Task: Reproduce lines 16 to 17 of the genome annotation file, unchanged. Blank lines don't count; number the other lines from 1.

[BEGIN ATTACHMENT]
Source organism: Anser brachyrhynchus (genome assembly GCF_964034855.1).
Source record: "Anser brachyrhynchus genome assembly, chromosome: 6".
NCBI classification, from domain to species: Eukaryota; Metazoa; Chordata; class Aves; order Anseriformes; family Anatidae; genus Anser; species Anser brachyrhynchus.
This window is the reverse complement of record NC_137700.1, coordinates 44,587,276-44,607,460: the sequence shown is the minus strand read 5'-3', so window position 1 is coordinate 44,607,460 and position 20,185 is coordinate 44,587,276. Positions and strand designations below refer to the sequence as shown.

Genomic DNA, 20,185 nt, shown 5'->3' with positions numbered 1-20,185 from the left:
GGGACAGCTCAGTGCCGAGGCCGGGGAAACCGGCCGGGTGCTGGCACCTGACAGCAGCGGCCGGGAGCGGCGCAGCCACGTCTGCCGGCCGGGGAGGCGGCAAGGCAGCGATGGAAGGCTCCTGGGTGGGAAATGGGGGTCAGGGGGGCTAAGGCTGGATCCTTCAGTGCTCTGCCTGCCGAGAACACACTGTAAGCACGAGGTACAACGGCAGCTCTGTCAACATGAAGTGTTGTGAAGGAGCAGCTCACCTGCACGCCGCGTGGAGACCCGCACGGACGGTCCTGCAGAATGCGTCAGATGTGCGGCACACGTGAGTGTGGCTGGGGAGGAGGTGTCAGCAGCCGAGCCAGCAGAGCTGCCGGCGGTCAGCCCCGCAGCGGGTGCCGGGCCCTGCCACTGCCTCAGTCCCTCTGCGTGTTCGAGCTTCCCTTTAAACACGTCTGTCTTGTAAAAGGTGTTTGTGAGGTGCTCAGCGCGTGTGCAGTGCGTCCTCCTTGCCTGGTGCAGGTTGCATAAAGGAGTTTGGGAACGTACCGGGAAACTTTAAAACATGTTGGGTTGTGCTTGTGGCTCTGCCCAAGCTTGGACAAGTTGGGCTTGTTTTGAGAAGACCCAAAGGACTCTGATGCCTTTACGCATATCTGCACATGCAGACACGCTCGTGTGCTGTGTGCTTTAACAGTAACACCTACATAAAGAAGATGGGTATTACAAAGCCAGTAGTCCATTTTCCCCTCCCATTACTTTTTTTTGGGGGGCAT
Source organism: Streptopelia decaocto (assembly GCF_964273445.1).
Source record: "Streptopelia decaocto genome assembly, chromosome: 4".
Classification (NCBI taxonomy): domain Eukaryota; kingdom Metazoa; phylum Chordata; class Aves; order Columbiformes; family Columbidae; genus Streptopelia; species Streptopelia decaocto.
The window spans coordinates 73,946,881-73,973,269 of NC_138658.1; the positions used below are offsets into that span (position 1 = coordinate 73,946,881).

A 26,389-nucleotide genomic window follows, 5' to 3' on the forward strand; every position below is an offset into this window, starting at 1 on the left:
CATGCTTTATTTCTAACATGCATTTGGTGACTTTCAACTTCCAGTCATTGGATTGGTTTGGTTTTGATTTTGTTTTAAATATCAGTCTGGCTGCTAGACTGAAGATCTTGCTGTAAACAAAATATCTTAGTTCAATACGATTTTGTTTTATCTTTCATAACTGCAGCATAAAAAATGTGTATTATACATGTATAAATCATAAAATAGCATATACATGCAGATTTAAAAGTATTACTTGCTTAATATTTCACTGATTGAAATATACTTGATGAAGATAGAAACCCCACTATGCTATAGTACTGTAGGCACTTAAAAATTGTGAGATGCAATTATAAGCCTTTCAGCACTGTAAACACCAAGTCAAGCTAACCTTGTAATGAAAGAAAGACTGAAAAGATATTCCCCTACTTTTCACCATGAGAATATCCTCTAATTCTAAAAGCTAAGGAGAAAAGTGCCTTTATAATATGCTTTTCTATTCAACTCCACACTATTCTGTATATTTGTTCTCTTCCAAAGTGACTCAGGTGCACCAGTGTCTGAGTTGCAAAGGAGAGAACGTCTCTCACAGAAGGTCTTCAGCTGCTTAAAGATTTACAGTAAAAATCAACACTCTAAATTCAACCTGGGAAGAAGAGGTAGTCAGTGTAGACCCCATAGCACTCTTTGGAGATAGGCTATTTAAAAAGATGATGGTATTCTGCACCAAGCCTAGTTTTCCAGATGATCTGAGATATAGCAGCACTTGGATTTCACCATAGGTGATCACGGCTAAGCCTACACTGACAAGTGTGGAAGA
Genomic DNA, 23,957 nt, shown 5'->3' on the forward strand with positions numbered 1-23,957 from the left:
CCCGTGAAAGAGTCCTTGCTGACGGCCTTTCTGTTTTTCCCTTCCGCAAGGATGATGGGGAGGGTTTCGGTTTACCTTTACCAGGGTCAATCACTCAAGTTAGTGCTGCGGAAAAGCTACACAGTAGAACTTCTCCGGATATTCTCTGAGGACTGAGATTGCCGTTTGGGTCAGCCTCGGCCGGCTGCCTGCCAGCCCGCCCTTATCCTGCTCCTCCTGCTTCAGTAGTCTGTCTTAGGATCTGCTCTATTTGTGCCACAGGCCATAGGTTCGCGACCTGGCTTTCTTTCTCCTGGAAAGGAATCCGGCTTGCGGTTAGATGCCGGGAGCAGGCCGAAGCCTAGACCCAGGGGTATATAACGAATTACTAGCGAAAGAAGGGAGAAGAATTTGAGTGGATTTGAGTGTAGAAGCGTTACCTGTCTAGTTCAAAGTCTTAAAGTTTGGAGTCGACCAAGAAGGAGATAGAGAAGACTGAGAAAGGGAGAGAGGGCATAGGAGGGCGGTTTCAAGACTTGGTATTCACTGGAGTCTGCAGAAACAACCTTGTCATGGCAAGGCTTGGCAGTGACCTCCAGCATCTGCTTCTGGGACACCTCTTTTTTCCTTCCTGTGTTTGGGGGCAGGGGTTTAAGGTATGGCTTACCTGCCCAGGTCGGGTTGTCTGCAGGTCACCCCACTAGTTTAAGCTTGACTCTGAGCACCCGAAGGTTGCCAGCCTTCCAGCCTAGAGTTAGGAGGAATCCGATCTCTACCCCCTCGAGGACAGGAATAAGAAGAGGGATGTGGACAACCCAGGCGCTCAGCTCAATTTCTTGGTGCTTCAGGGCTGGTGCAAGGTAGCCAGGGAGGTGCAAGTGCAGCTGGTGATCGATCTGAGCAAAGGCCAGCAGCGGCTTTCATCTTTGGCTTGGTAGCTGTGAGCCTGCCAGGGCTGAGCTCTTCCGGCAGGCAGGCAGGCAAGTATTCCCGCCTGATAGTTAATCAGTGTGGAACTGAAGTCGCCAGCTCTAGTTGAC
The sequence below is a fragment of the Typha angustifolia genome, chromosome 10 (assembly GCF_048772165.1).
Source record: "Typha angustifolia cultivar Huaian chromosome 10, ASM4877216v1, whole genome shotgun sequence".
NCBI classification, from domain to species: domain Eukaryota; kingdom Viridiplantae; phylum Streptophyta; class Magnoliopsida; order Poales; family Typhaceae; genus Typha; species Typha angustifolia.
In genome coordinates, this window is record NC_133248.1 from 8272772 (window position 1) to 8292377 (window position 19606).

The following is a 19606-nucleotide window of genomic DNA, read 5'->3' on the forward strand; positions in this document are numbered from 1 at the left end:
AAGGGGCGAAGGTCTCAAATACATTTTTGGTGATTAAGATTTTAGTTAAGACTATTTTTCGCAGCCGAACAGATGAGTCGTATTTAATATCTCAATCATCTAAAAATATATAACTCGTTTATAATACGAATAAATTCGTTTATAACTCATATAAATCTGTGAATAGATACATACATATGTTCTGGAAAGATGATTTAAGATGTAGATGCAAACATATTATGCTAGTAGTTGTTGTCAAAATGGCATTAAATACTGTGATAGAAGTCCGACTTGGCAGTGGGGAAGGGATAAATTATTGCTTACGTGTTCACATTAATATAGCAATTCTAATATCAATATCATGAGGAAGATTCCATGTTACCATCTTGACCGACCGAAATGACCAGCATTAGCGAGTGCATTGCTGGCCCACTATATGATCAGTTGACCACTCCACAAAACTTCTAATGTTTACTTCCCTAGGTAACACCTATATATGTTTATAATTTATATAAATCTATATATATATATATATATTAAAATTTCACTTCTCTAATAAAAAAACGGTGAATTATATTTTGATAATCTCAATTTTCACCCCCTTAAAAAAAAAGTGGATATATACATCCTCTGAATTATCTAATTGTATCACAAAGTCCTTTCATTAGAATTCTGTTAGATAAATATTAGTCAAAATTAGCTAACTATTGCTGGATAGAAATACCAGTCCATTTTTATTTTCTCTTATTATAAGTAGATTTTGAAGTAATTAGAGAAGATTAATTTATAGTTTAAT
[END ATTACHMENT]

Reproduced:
Source record: "Typha angustifolia cultivar Huaian chromosome 10, ASM4877216v1, whole genome shotgun sequence".
NCBI classification, from domain to species: domain Eukaryota; kingdom Viridiplantae; phylum Streptophyta; class Magnoliopsida; order Poales; family Typhaceae; genus Typha; species Typha angustifolia.